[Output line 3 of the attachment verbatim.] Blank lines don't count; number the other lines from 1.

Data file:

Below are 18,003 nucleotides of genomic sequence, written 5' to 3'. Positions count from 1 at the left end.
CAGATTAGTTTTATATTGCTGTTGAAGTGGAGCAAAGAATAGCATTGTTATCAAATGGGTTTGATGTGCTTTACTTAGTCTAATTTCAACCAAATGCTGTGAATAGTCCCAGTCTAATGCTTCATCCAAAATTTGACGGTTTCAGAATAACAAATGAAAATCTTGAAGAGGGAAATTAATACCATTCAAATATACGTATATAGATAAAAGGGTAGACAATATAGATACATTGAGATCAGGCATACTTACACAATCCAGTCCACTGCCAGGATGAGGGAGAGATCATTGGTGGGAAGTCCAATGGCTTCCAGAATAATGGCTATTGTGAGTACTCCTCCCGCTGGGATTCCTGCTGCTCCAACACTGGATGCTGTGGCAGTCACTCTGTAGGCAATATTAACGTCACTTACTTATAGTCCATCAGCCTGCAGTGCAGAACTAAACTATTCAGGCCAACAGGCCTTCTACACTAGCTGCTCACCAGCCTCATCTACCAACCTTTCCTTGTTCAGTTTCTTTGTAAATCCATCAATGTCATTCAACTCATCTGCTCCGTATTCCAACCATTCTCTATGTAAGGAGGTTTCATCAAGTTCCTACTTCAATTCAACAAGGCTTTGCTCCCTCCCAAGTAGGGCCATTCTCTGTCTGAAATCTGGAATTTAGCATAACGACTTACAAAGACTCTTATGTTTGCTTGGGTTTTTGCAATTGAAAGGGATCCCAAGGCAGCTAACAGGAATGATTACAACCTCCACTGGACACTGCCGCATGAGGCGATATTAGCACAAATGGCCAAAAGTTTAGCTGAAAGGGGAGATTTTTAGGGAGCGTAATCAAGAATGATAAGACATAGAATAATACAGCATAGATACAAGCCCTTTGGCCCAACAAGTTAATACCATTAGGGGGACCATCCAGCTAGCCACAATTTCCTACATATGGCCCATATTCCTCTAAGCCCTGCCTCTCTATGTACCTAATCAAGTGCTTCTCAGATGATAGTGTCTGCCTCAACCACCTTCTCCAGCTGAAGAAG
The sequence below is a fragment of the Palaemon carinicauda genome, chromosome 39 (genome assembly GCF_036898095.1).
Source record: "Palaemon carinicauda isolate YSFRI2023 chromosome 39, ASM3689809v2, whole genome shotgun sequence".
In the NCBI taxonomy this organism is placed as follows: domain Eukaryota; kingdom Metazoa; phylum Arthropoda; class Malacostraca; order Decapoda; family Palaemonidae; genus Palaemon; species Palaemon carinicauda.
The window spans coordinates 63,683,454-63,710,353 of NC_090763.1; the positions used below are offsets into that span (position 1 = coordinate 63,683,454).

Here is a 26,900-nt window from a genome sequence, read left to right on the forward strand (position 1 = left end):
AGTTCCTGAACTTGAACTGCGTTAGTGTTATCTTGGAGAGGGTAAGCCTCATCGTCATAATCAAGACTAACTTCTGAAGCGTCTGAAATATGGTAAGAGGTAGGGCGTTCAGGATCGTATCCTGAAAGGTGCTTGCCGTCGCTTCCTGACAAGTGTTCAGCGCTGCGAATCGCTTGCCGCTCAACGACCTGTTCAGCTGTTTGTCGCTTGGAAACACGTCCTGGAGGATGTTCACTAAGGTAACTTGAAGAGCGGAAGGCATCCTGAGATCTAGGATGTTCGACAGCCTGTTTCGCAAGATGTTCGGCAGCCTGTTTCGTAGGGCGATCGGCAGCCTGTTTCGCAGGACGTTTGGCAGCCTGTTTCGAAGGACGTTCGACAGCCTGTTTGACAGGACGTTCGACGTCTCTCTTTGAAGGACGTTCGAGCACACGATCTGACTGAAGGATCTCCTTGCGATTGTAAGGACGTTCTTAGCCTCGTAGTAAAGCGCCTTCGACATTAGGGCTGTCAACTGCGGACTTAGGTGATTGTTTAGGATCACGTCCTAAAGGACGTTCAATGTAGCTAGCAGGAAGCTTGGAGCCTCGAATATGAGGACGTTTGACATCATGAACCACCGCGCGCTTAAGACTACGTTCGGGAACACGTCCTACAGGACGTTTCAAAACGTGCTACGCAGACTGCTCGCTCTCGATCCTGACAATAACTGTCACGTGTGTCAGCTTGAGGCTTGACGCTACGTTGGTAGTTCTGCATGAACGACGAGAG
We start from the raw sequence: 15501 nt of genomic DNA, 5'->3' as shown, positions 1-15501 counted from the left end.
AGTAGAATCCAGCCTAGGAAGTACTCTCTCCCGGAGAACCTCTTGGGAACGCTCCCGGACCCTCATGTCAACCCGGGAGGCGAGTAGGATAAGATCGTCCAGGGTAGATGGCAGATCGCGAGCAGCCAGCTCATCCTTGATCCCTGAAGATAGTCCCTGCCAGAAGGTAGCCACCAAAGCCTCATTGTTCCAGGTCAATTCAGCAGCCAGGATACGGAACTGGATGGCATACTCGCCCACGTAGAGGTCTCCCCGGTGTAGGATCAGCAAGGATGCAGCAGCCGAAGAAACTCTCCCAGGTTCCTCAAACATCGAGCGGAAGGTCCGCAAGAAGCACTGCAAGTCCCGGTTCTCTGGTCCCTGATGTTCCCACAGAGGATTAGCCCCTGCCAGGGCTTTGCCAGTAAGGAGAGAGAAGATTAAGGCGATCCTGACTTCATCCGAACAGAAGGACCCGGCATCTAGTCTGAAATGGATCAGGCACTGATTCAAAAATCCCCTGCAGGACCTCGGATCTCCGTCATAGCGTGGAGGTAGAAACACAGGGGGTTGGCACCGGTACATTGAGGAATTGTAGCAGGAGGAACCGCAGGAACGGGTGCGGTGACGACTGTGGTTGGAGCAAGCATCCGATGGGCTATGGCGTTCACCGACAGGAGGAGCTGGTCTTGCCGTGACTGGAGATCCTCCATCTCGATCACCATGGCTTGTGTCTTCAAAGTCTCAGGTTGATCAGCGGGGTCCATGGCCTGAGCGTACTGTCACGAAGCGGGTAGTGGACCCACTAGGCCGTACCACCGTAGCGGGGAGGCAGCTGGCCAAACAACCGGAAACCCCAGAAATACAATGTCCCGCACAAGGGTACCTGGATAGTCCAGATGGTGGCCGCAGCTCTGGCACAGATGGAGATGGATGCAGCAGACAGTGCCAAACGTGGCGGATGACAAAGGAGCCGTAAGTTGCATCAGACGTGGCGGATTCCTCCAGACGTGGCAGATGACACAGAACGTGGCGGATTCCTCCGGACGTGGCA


The sequence below is a fragment of the Palaemon carinicauda genome, chromosome 39 (genome assembly GCF_036898095.1).